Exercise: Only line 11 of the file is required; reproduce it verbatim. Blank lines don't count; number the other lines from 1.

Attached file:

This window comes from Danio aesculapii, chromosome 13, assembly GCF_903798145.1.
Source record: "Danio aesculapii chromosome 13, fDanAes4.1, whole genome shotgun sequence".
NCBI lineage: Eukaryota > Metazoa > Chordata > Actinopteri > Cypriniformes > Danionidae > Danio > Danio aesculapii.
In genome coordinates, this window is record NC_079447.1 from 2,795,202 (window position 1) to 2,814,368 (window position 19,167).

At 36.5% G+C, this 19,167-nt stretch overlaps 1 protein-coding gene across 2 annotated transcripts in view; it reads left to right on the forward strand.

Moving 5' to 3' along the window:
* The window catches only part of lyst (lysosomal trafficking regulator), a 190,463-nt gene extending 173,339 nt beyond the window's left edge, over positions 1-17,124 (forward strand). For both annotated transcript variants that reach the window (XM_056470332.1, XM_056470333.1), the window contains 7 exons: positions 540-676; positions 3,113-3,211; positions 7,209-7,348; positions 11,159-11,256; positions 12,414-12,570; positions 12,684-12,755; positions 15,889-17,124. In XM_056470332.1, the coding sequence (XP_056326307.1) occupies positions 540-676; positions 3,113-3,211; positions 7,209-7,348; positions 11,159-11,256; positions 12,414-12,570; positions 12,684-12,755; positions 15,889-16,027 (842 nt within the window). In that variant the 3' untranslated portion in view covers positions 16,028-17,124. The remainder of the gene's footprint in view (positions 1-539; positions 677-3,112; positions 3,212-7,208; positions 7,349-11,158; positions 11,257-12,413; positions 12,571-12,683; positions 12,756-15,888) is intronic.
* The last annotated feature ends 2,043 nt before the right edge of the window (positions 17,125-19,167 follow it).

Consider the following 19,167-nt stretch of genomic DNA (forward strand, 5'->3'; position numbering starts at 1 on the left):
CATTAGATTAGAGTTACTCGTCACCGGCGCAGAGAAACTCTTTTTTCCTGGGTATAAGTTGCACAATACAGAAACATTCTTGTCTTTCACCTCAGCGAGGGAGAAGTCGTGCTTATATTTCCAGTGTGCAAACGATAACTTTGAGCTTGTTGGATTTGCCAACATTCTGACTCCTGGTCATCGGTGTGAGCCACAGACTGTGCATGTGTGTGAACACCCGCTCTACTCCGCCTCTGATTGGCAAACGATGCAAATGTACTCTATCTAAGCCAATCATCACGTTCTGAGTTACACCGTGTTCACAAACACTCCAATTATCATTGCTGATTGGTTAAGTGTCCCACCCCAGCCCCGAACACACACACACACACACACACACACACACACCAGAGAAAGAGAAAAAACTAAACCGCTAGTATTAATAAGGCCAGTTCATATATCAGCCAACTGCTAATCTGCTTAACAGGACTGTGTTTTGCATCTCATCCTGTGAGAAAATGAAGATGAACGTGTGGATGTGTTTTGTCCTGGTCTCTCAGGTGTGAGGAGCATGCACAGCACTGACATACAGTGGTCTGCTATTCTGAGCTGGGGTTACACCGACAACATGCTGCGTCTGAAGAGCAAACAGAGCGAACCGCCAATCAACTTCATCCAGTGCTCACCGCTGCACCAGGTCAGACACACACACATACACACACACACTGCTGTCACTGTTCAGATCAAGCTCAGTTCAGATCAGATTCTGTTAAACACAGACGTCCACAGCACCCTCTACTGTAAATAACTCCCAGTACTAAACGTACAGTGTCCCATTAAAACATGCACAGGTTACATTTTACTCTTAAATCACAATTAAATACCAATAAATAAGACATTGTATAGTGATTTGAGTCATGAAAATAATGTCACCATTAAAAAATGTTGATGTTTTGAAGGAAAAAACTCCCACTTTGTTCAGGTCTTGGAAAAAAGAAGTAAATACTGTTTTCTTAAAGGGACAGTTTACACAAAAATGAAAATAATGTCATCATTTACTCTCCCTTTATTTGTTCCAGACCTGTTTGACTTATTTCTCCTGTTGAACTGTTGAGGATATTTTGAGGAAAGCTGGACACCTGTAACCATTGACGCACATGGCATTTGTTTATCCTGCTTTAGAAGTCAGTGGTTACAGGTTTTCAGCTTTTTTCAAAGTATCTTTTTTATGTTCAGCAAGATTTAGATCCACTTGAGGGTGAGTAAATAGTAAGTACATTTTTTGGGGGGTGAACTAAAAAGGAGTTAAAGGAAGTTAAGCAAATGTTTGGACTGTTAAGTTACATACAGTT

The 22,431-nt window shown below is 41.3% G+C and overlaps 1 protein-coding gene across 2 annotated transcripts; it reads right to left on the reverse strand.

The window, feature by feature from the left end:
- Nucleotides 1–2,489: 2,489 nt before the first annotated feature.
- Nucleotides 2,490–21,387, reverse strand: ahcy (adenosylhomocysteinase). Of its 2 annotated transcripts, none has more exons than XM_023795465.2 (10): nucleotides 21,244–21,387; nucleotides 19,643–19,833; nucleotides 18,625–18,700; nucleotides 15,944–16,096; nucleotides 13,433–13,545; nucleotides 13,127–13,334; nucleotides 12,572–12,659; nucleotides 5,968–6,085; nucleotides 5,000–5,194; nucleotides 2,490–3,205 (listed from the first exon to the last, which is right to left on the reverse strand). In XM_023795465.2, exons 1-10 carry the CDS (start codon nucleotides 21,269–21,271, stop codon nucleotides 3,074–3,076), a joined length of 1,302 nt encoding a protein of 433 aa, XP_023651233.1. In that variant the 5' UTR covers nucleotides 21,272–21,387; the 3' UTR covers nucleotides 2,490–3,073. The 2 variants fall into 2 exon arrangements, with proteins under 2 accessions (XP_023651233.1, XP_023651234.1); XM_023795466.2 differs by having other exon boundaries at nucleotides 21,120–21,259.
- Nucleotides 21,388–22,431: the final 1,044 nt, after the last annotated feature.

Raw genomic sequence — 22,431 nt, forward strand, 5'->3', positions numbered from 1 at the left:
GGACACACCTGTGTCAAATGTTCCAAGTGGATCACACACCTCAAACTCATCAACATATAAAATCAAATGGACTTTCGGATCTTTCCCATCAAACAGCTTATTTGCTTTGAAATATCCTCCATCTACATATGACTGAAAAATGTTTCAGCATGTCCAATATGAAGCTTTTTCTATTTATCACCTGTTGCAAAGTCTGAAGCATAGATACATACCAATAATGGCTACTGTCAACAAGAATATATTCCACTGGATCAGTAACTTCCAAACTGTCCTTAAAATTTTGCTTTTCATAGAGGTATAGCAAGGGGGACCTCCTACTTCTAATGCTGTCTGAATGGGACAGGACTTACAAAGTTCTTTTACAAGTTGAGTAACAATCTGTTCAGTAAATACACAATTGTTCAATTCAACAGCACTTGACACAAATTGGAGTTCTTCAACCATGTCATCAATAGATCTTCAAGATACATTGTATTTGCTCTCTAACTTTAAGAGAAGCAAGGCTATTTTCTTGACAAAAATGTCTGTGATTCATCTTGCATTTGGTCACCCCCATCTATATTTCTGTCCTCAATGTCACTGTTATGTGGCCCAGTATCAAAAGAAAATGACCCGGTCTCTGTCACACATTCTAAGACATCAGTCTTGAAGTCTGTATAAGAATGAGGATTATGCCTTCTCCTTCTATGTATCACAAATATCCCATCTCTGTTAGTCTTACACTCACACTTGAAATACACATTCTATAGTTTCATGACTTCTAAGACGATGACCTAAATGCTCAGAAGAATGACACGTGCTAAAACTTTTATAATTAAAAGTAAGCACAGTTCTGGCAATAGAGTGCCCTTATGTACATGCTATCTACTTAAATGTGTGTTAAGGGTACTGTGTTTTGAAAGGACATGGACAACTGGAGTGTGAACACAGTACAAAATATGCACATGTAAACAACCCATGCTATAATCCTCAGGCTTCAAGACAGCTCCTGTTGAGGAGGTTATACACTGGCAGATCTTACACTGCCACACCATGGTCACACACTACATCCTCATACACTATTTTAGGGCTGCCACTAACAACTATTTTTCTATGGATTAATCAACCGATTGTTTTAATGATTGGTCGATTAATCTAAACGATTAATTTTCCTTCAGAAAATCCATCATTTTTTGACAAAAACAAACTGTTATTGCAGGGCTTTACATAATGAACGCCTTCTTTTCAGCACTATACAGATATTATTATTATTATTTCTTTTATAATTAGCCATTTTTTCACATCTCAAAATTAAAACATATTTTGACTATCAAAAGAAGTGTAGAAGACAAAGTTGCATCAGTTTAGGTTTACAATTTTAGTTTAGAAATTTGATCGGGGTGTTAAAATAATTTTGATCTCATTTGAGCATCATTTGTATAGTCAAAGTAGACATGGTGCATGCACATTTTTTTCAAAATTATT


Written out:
The 22,431-nt window shown below is 41.3% G+C and overlaps 1 protein-coding gene across 2 annotated transcripts; it reads right to left on the reverse strand.